Skip to main content

The Importance of Sleep & Why You’re Not Getting Enough

August 08, 2019

You didn’t get enough sleep last night and find yourself in the worst mood this morning. But not getting the quality sleep you need does more than just mess up your mood—it also negatively impacts your health.

When it comes to promoting good health, healthy lifestyle habits are essential. When we think of a healthy lifestyle, regular exercise and a balanced diet usually come to mind. But those aren’t the only components for a healthy life.

Beyond good eating habits and regular physical activity, you also need to restore and refresh your body by getting plenty of quality sleep.

Why is good sleep so important? And are you getting enough? Read on as we take a deeper dive into the topic! 

Why quality sleep is important
OK, so we’ve talked about how not getting enough sleep can ruin your mood—waking you up on the wrong side of the bed, so to speak. But why is sleep such a vital part of a healthy life?

Let us count the reasons:

 

  • Improved concentration and productivity. Yes, you read that right. Getting enough quality sleep will help you perform at your best. That’s because sleep helps boost all aspects of your brain, including the parts that promote cognition, attention span problem-solving, memory and productivity.
  • More efficient processing of blood sugar. Studies have found that sleep deprivation—or regularly getting less than six hours of sleep—can actually cause symptoms of prediabetes, a precursor to diabetes. Researchers believe there is a link between not getting enough sleep and Type 2 diabetes due to elevated blood glucose levels.
  • A stronger immune system. Ever wondered why you need so much sleep when you’re not feeling at your best? It’s because sleep promotes a healthier, stronger immune system, which you need to fight off illness. Getting plenty of sleep can have a protective effect, helping boost your immune system. In turn, your immune system is able to fend off illness.
  • Improved relationships. There’s no doubt about this one! When we’re getting quality sleep, our ability to interact with others is much improved. There’s a good reason for that—researchers believe that a lack of sleep negatively impacts your ability to pick up social cues and process information shared in conversation.
  • Lower risk of developing chronic illnesses. When you’re getting enough sleep, you’re reducing your risk of developing many common diseases, including heart disease, stroke, obesity and some types of cancer. That’s because sleep is involved in repairing and nurturing all parts of the body, which is a necessary component in keeping them healthy.
  • Improved safety. There is a ton of research on this one—those who don’t get enough sleep often put themselves and those around them in danger. That’s because sleep deprivation slows our ability to react and causes us to make more mistakes.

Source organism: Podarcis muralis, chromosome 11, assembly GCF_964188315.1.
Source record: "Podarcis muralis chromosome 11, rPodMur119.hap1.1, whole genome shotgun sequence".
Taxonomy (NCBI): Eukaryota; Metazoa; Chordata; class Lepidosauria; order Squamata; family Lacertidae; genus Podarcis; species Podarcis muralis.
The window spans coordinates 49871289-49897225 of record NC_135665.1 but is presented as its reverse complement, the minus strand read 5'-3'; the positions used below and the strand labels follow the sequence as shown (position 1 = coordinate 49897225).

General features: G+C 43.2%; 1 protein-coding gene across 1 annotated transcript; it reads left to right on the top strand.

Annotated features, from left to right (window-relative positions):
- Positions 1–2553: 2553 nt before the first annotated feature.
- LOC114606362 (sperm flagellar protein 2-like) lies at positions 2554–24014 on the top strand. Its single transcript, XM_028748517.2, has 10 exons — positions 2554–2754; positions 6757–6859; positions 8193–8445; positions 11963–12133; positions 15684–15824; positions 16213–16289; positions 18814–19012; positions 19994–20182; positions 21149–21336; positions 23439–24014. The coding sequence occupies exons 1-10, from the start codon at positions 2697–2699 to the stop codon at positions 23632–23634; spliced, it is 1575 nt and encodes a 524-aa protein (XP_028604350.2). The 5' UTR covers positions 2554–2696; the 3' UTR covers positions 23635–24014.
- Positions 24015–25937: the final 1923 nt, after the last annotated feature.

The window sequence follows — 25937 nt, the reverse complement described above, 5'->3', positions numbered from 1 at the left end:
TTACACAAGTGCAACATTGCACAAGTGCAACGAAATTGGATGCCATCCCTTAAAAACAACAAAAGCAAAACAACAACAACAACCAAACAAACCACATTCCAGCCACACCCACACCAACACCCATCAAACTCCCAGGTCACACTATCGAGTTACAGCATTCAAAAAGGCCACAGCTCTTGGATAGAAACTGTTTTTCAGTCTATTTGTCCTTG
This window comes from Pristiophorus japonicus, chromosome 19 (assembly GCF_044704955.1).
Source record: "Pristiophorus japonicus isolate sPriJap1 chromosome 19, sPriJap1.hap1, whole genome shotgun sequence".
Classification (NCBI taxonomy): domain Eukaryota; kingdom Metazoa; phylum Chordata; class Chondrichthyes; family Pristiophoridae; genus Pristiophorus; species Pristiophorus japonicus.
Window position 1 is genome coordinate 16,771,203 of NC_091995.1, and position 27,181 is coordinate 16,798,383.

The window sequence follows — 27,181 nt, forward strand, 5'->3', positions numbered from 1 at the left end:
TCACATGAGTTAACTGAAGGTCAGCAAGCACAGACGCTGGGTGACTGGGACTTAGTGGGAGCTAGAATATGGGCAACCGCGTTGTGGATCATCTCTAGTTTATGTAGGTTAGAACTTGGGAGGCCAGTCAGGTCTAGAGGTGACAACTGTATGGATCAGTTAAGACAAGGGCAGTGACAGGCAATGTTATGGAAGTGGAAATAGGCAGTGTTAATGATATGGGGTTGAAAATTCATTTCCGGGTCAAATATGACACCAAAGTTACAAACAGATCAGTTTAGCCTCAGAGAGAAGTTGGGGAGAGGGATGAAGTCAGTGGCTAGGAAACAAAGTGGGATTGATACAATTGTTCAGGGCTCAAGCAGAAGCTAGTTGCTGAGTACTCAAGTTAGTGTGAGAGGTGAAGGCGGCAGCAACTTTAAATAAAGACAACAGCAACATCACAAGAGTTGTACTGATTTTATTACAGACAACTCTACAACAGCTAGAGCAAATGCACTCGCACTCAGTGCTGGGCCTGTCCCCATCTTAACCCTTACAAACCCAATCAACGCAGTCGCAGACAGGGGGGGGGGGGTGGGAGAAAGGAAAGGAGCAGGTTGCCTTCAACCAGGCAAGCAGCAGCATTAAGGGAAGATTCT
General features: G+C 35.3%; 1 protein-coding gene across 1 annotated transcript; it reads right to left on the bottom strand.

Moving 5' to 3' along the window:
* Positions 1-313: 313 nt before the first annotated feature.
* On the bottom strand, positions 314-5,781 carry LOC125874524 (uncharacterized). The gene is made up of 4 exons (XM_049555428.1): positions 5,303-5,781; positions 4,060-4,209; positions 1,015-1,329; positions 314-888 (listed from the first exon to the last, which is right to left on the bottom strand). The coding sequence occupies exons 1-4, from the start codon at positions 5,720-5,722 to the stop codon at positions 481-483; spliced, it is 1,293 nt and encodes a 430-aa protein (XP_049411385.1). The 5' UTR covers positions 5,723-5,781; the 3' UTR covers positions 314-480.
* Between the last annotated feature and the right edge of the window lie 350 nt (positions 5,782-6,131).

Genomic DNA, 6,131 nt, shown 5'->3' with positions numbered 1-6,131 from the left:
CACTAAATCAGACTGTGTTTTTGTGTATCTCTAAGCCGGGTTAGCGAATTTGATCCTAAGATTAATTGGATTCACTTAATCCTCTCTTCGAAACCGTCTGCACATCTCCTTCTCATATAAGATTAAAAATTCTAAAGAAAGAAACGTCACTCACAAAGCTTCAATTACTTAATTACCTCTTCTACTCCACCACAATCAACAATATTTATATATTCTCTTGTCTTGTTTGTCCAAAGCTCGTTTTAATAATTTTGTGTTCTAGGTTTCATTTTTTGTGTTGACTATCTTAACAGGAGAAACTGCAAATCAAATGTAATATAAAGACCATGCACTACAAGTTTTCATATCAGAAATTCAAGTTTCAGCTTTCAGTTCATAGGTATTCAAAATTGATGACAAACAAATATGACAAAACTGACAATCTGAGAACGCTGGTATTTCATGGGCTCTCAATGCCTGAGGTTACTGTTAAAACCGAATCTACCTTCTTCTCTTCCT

How much sleep you need
Now that we’ve established just how important sleep is, how much of it do you really need?

Well, that’s a bit of a trick question. How much sleep you need is dependent on a number of factors, most importantly your age. 

The National Sleep Foundation recommends that:

  • Newborns get between 14 and 17 hours of sleep.
  • Infants get between 12 and 15 hours of sleep.
  • Toddlers get between 11 and 14 hours of sleep.
  • Preschoolers get between 10 and 13 hours of sleep.
  • Children between ages 6 and 13 get between nine and 11 hours of sleep.
  • Teens get between eight and 10 hours of sleep.
  • Adults get between seven and nine hours of sleep.
  • Older adults (65+) get between seven and eight hours of sleep.

So, now that you know how much sleep you should be getting, are you getting enough? Odds are, the answer is probably no.

In fact, according to the CDC, as many as one in three Americans report not getting enough sleep on a regular basis. That doesn’t even include those of us who get quality sleep sometimes, but not all the time!

Improving your sleep habits
If you are part of the ranks of those who don’t get enough sleep, there are some steps you can take to promote better sleep. It’s all about good hygiene. Sleep hygiene, that is.

The first step is to make getting enough quality sleep a priority in your life. Yes, that probably means cutting something else out.

Second, set—and maintain—a bedtime and wake time that stays roughly the same every day of the week. This is important, because sticking to a set sleep routine helps train your body to get the sleep it needs consistently. 

You’ll also want to create a bedtime routine, much like kids have. That routine is a way to clue your body into the fact that it should be winding down for sleep. That means turning off the electronics, and perhaps taking a soothing bath or reading a book for a set period of time.

Finally, create a bedroom environment that’s conducive for sleep. The room should be cool—with an ideal temperature around 68 degrees—and dark. 

Practicing good sleep habits but still not getting enough sleep? You could have a sleep disorder. West Tennessee Healthcare Sleep Disorders Center can help diagnose and treat sleep disorders, getting you the quality sleep you need.